United NationsDepartment of Economic and Social Affairs Sustainable Development

Major Group: NGOs

Thank you Mr. Chair for the floor.
As a global citizen, I take the bus and subway a lot in Paris, New York, Japan and I walk a
lot in Singapore and Melbourne but I drive a lot when I?m in the Middle East.
So here, we see different countries in various stages of their transport infrastructure.
Thus, we would like to acknowledge the different stands taken by all parties (there will
not be any one-size-fits-all solution/blueprint).
We especially echo the comments made by the distinguished representatives of
Hungary / Germany / China and Panelist Allison Davies.
1) Equal access
Addressing the Roundtable Theme, we would like to say that ?enhancing? access implies
improving ?existing? insfrastructure. We recognize that sustainable transport is a vital
component to create sustainable economies, but progress has been very slow. We need
to give priority to investment in infrastructure, which is the backbone of urban transport
systems, this being the only alternative to the undeniable sharply-rising level of
motorization in the developing world.
Therefore we applaud the UIC Declaration on Sustainable Mobility & Transport
(http://www.railway-sustainability.org/spip.php?article76) for the global railway sector.
2) Accessibility definition
Echoing the MGCY & Panelist Allison Davies, transportation systems should only be
considered accessible if they are safe, affordable, appropriate and strategically linked to
regional economies.
3) Customization
Echoing Hungary, we need to customize solutions for different economic and cultural
factors.
But first, we need to recognize the VALUE of sustainable infrastructure, so emphasis on
investment in sustainable masterplanning would naturally follow.
We must thus use deliberative co-learning processes with citizens and experts to:
· a) Analyze transport patterns differentiating between men?s and women?s economic
roles and adjust planning to remove gender disadvantages.
· b) Ensure sound planning of transportation infrastructure to reduce impacts on
biodiversity.
· c) Collect sound data on all relevant levels and realize capacity building programs.
and with that learning....
· Implement fiscal frameworks that remove barriers and allow the internalization of
external costs.
We note that improved fuels and cleaner transport bring local improvements to air
quality but do not reduce the dependence of the developing world on fossil fuels for
their transport needs.
4) Technology
This brings us to consider Technology solutions: they should predominantly be sought
in the social and planning realm, as strictly technical fixes may produce detrimental side
effects.
Mis-use of Biofuels may lead to tremendous problems like landgrabbing, food insecurity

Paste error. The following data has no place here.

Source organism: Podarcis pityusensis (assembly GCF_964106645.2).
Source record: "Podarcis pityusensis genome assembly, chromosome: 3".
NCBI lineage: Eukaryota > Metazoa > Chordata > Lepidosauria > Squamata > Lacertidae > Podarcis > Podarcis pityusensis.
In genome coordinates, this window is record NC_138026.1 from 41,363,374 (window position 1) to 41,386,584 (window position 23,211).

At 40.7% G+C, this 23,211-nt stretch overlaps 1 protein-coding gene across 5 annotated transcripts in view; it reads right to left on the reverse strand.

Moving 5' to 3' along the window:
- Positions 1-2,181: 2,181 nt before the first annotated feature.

and loss of livelihoods and biodiversity.
Echoing China, there needs to be more capacity-building between governments with
R&D, education, and sharing of best practices and technology transfer between and
within countries.
5) Civil Society Participation
Rio will be the place to raise global concerns on the increasing challenges on producing
better transportation. We MUST be heard and a ROADMAP to implementation MUST
be made available at Rio.
There needs to be broad consultation with community input, including citizen advisory
panels and participatory budgeting with debate on incentives and disincentives.
We urge all governments to agree on the broad concept/vision. Lowering global carbon
emissions via the implementation of country-appropriate transport infrastructure is
necessary to give Small Island Developing States a chance of survival. Accordingly,
achieving this requires the application/use/implementation of appropriate economic
instruments.
6) Economic
How can this be done?
Huge potential exists to fund sustainable transport. A ?cap and share? system can be
implemented for emissions, extraction and use of depletable resources permissible
annually. Permits would be auctioned, payable at source, so that costs are passed on to
all subsequent users.
This could be managed by a Climate Trust, linked to National Trusts in each country,
with designated funds within the trust network to finance development projects, such
as ecologically sound transport.
Global Level Trusts could be housed in the Trusteeship Council and administered by the
UN. Drawing on the concept of ?common but differentiated responsibilities ?, thus
natural resources -- in this context, fossil fuel use, and reducing the global carbon cap --
would be in trust of the international community while Governments retain jurisdiction
locally.
A Global Trust in charge of a descending cap would help remove volatility from markets,
and ease the global community towards a carbon-safe limit and thus sustainable
development.
Thank you very much.